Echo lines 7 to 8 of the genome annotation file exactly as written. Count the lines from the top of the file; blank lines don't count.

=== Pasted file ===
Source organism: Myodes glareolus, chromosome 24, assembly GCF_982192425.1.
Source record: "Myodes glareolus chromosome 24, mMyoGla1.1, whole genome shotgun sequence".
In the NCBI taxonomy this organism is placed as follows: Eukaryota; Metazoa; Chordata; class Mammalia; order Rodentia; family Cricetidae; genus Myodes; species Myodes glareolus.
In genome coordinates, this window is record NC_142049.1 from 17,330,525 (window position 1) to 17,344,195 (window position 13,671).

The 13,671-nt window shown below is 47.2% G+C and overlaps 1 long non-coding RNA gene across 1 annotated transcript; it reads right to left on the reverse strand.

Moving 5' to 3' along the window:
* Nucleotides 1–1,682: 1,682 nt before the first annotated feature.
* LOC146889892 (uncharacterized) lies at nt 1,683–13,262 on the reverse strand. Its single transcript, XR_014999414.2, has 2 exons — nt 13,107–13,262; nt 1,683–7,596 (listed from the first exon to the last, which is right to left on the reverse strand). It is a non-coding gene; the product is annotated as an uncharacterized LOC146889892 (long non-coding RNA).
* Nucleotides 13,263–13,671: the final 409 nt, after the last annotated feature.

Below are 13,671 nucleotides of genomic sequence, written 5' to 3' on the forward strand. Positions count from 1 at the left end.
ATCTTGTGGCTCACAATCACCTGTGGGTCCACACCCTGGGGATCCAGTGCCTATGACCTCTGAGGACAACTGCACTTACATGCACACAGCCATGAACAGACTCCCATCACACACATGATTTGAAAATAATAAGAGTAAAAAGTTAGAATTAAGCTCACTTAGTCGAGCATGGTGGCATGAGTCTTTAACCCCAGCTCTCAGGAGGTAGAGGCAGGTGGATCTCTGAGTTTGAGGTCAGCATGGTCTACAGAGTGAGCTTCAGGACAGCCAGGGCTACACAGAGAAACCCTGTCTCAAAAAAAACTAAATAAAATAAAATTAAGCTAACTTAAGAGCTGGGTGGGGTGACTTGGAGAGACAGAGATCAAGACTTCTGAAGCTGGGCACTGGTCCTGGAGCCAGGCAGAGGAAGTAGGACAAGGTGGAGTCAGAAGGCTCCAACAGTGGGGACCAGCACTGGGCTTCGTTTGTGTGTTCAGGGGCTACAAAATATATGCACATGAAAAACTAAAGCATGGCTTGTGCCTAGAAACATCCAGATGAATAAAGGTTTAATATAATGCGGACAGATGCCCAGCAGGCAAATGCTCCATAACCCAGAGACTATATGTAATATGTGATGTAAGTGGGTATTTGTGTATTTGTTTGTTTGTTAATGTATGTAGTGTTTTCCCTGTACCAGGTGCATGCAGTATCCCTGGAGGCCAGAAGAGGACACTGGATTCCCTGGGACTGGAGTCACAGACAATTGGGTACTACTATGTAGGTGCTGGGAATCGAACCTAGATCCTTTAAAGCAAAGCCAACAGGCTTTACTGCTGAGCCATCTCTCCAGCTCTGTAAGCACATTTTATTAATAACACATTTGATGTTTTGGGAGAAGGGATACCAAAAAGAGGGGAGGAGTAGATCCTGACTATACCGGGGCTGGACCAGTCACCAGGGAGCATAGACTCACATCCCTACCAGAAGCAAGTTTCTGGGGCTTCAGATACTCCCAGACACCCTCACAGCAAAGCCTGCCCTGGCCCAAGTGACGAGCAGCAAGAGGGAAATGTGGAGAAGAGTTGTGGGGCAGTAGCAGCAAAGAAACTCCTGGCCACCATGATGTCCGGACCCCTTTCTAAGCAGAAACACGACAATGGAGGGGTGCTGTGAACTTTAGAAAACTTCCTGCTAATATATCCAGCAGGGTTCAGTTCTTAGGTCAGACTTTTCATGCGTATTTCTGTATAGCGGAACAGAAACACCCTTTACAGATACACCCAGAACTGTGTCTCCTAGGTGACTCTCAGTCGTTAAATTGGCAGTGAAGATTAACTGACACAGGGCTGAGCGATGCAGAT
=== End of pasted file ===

* Nucleotides 1–1,682: 1,682 nt before the first annotated feature.
* LOC146889892 (uncharacterized) lies at nt 1,683–13,262 on the reverse strand. Its single transcript, XR_014999414.2, has 2 exons — nt 13,107–13,262; nt 1,683–7,596 (listed from the first exon to the last, which is right to left on the reverse strand). It is a non-coding gene; the product is annotated as an uncharacterized LOC146889892 (long non-coding RNA).